Via Delle Oche by Carlo Lucarelli


Esta entrada es bilingüe. Para ver la versión en castellano desplazarse por la pantalla hacia abajo.

Translated from the Italian by Michael Reynolds. Original title Via delle Oche, 1996. First Publication 2008 by Europa Editions. Second printing, 2009. 156 pages. ISBN: 978-1-933372-53-2.

The action in the final book of De Luca trilogy is set in 1948. De Luca is back in Bologna after the events narrated in The Damned Season two years ago. We know nothing of what has happened to him during this time period but he has been relegated to the status of Special Sub Commissario, assigned to the vice squad. The book opens on his first day at work. De Luca is on his way to report to the chief of police and has a brief encounter with Pugliese. There’s been a homicide that also concerns him. It has happened in a brothel. But when they arrive they realise it may have been a wrong message. A man is hanging from the roof beam by a rope. Apparently he has killed himself. But little escapes the watchful eye of De Luca. The hanging man does have a noose around his neck and an overturned stool beneath him, but when the stool is righted, his feet don’t reach the seat. “Its normal enough that a hanged man grows a little longer if he’s left a while,” he murmured. “But I’ve never heard of one getting shorter.” Puglise turns towards De Luca. Commissario “I sure am glad you’re back!”.

Meanwhile, the war is over and Italy is preparing to hold its first democratic elections. In this disturbing political context De Luca begins to investigate the murder of Ermes Ricotti disguised as a suicide, when his superiors insist that the case is closed. But De Luca is unwilling to look the other way.

As I have already mentioned in a previous post each book comes with an interesting introduction that is worthwhile reading. The story of a real person who inspired De Luca’s character to Lucarelli. De Luca provides the perfect excuse to recreate a crucial time in the history of Italy, a splendid portrait of those very difficult times. Although each book can be read separately only when read in the correct order can be better understand the context in which the story is set. Beautifully written, as the rest of the trilogy, Via delle Oche puts a magnificent end to an admirable and interesting series. Highly recommended.

Via delle Oche has been reviewed by Glenn at International Noir Fiction, Peter at Words without Borders, Norman at Crime Scraps, and Rob at The View from the Blue House.

Europa editions

Via delle Oche de Carlo Lucarelli

La acción en el último libro de El Comisario De Luca se desarrolla en 1948. De Luca ha regresado a Bolonia tras los acontecimientos narrados hace dos años en El verano turbio. No sabemos nada de lo que le ha sucedido durante este periodo de tiempo, pero ha sido relegado a la categoría de subcomisario especial, adscrito a la brigada antivicio. El libro comienza el primer día de regreso a su trabajo. De Luca acude a presentarse al jefe de la policía cuando tiene un breve encuentro con Pugliese. Ha habido un homicidio que también le concierne. Ha ocurrido en un burdel. Pero cuando llegan se dan cuenta de que puede haber sido una falsa alarma. Encuentran a un hombre colgado de la viga del techo por una cuerda. Al parecer, se ha suicidado. Sin embargo, poco escapa a la atenta mirada de De Luca. El hombre ahorcado tiene la soga anudada al cuello y un taburete volcado debajo de él, pero cuando el tauberete se endereza, sus pies no alcanzan a tocarlo. “Es bastante normal que un hombre ahorcado crezca algo al cabo de un rato”, murmuró De Luca. “Pero nunca he oído hablar de uno que haya encogido.” Puglise mirándole dice. Comisario “Me alegro de que hayas vuelto!”.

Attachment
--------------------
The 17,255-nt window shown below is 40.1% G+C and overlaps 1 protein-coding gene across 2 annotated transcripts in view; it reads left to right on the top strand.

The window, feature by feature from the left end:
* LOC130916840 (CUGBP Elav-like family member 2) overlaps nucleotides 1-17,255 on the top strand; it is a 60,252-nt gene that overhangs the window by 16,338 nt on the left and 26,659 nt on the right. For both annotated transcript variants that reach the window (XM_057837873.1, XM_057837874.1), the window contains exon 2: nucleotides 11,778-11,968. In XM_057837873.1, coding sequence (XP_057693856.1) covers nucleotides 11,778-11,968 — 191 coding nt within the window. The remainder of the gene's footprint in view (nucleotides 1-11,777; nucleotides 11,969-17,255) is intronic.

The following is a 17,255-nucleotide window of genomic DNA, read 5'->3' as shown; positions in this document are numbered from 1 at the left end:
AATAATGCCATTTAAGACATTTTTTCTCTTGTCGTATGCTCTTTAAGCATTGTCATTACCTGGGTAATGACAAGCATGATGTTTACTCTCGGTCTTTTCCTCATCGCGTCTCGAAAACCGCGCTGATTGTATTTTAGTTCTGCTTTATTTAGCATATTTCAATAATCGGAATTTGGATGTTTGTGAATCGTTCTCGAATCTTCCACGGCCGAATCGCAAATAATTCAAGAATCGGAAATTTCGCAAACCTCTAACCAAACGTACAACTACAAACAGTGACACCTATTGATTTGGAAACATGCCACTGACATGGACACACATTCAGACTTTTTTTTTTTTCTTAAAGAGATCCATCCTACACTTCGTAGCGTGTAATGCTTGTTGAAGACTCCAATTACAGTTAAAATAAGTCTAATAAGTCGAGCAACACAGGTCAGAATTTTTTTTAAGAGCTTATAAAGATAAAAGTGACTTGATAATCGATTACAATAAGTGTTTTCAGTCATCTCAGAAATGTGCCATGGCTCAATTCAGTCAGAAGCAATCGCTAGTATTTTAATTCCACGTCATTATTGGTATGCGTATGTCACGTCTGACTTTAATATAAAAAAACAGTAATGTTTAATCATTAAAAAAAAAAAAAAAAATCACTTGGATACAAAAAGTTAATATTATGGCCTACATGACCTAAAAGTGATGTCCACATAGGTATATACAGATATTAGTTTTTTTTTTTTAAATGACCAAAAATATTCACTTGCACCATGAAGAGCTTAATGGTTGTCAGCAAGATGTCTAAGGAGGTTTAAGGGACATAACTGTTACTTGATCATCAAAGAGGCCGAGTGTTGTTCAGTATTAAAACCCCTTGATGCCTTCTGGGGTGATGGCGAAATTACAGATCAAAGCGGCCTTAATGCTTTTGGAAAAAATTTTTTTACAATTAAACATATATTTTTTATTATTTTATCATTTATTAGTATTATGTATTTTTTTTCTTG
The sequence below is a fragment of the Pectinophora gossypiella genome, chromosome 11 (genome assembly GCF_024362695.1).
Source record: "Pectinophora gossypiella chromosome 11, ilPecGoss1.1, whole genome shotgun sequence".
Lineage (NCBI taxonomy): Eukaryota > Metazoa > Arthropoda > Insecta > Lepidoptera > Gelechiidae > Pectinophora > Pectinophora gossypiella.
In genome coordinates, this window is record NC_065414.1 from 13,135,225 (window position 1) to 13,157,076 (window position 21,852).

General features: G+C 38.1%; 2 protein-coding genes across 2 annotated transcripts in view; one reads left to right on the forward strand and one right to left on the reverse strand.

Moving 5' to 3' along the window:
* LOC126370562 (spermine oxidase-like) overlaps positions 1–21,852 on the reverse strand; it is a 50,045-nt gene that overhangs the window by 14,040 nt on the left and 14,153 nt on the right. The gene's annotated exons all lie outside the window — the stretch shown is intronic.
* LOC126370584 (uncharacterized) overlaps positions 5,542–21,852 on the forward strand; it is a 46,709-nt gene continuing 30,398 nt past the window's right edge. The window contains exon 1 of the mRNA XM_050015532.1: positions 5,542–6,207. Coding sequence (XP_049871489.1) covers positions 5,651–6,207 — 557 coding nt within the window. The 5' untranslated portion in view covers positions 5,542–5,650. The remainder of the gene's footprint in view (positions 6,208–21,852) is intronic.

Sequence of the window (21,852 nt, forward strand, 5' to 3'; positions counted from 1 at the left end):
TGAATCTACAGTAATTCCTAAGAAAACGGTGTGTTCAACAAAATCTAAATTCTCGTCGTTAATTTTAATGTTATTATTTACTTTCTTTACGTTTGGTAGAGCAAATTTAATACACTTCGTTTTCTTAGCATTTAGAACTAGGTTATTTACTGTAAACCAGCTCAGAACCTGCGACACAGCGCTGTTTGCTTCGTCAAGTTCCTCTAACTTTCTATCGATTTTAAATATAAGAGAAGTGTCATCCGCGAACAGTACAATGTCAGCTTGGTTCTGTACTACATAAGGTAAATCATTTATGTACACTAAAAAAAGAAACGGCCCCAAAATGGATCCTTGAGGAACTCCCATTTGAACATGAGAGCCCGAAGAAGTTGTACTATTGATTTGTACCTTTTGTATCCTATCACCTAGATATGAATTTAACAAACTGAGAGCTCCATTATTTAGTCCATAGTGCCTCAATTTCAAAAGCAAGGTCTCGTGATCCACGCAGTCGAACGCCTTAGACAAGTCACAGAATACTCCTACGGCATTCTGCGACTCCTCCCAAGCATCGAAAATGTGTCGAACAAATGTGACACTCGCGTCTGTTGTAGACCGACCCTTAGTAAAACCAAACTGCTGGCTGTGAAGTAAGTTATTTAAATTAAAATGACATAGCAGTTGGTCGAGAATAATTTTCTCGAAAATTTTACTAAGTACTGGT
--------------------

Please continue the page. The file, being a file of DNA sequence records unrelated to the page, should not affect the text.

Mientras tanto, la guerra ha terminado e Italia se prepara para celebrar sus primeras elecciones democráticas. En este preocupante contexto político De Luca comienza a investigar el asesinato de Ermes Ricotti disfrazado como un suicidio, cuando sus superiores insisten en que el caso está cerrado. Sin embargo, De Luca no está dispuesto a mirar hacia otro lado.

Como ya he mencionado en una entrada anterior cada libro viene con una interesante introducción que merece la pena leer. La historia de una persona real que inspiró el personaje de De Luca a Lucarelli. De Luca ofrece la excusa perfecta para recrear un momento crucial en la historia de Italia, un espléndido retrato de aquellos difíciles tiempos. Aunque cada libro puede leerse por separado sólo cuando se leen en el orden correcto se puede comprender mejor el contexto en el que se desarrolla la historia. Muy bien escrito, como el resto de la trilogía, Via delle Oche pone un final magnífico a una serie admirable e interesante. Muy recomendable.

5 thoughts on “Via Delle Oche by Carlo Lucarelli”

  1. José Ignacio – A fine review – thanks for sharing it :-). I’m always interested in the way authors get inspired for their characters, so I’m glad for those interesting introductions.

  2. Great review, Jose Ignacio. You make the book sound just too tempting! I must read #2 and #3 when my pocket money is due and I have got my reading pile down a bit 😉

    1. Thank you Maxine. They are an easy read given their lenght. Think you can find them at a good discount in Amazon UK. But let me know if you are interested and I’ll mail them to you.

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